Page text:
Many will say that agressive application of technology is not safe... maybe they are right... maybe it's because they don't have any experience in that arena or cannot offer such options?

I don't remember enough about your case to comment, but I'd gather opinions and evaluate everything. These are tough decisions.

The numbers I've heard are that 1/3 of the patients with myelopathic symptoms will not get relief from decompressing the spinal cord.

Your question prompted me to contact my one client who had severe and long-standing myelopathic symptoms prior to his 2-level cervical ADR, now almost 2 years ago. He had waited too long with SEVERE gait problems for more than a year before his surgery. He was not in pain, so it was easy for him to wait. He considers the surgery a success even though he still has his severely altered gait. His symptoms did not get worse, although his gait did not improve. He still has no pain from his c-spine, but feels like he's not longer at risk of paralysis from a minor fall or auto accident. The cord compression is resolved, but unfortunately, the damage appears to be permanent. I'm not sure how this relates to your question except that in this one extreme case, there is no 'rebound myelopathy'.

I've seen increases in radicular symptoms in some cervical procedures, as we do in some lumbar procedures. I think that the incidence in cervical is lower and like lumbar, it almost always fades in a few days, weeks, or months. I've not seen increases in myelopathic symptoms in my clients, but the number of folks with real myelopathy has been low, so I don't know how relevant my experience is.

Remember all the "I'm not a doctor" diclaimer stuff... I'm just sharing my limited experience... take everything I say with a grain of salt, check it out and make your own decisions...

All the best.

Mark
__________________
1997 MVA
2000 L4-5 Microdiscectomy/laminotomy
2001 L5-S1 Micro-d/lami
2002 L4-S1 Charite' ADR - SUCCESS!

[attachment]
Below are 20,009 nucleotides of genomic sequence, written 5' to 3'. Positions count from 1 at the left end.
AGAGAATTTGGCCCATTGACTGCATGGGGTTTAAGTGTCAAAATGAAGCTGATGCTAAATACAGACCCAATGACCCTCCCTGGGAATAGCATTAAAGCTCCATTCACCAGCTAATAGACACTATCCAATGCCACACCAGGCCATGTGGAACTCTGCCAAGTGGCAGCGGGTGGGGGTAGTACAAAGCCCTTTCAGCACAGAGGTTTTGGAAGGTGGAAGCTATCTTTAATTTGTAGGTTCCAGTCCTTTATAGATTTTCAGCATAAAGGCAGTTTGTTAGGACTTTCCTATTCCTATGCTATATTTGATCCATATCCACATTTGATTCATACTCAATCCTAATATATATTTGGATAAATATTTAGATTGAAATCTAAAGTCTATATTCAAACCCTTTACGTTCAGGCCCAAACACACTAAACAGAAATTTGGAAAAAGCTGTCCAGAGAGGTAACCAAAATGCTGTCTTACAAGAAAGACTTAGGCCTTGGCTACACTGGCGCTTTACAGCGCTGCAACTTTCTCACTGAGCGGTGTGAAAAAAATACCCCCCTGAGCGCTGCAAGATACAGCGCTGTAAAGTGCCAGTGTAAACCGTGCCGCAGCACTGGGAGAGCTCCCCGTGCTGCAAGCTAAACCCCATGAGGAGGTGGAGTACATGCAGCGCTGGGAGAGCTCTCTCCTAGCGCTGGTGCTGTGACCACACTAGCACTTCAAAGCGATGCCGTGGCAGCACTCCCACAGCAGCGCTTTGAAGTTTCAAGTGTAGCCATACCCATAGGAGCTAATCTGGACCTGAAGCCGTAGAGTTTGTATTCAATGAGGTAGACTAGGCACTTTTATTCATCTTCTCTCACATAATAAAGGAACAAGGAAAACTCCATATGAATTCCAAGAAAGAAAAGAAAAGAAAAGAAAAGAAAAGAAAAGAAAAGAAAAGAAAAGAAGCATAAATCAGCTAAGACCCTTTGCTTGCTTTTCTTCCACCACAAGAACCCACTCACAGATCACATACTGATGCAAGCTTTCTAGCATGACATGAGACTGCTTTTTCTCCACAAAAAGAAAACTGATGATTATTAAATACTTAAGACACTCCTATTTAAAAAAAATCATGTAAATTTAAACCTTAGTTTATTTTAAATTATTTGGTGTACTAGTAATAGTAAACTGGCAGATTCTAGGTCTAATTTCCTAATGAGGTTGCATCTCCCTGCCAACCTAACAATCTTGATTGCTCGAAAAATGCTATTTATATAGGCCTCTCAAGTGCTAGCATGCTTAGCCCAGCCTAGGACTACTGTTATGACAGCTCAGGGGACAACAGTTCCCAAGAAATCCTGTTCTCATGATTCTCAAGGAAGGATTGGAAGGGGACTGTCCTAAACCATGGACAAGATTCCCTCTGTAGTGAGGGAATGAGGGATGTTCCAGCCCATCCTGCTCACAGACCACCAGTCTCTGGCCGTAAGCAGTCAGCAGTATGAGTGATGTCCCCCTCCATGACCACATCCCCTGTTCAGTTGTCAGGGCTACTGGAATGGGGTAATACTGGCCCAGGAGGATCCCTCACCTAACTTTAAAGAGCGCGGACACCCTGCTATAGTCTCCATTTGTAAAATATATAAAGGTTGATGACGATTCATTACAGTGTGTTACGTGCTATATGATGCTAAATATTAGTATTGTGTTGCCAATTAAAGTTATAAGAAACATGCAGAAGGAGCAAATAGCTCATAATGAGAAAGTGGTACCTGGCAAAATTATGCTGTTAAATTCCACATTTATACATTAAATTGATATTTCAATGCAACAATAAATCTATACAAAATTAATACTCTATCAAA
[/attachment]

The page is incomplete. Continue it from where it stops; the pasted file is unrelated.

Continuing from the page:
2009 C3-C4, C5-C6-C7, T1-T2 ProDisc-C Nova
Summer 2009, more bad thoracic discs!
Life After Surgery Website
President: Global Patient Network, Inc.
Founder: www.iSpine.org
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Old 03-14-2007, 05:51 AM
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Mark,

Thanks for the reply. There's always plenty of conflicting opinions about ADR vs fusion, but then add to that the conflicting opinions about whether surgery is indicated at all as well and it makes it very difficult for the patient.

It would also be easy for the fusion proponents to point to failed ADR for myelopathy situations as an example, but the reality is (from what I can tell in the various studies I've looked through) that fusion also often fails for these situations as well.

The conflicting opinions have caused me a lot of trouble - particularly when well regarded surgeons strongly express an opinion, its difficult to ignore it even though your gut, knowledge of your own symptoms, and your own research is telling you otherwise.

With this complex situation its easy to see why cord compression patients often end up leaving it far too long to have surgery.

Rob.
__________________
snowboarding injury 1997 landed on head, some subluxation of cervical vertebrae no surgery, some ongoing neck and shoulder pain but bearable.

surfing injury 2004 - transient paralysis from neck down for 15 seconds, resolved fully - herniated c5/c6 disc plus some bulging at c3/4/5. Initially had dermatome pain after injury which resolved - general parasthesia in arms/legs was fairly mild after injury but has been worsening.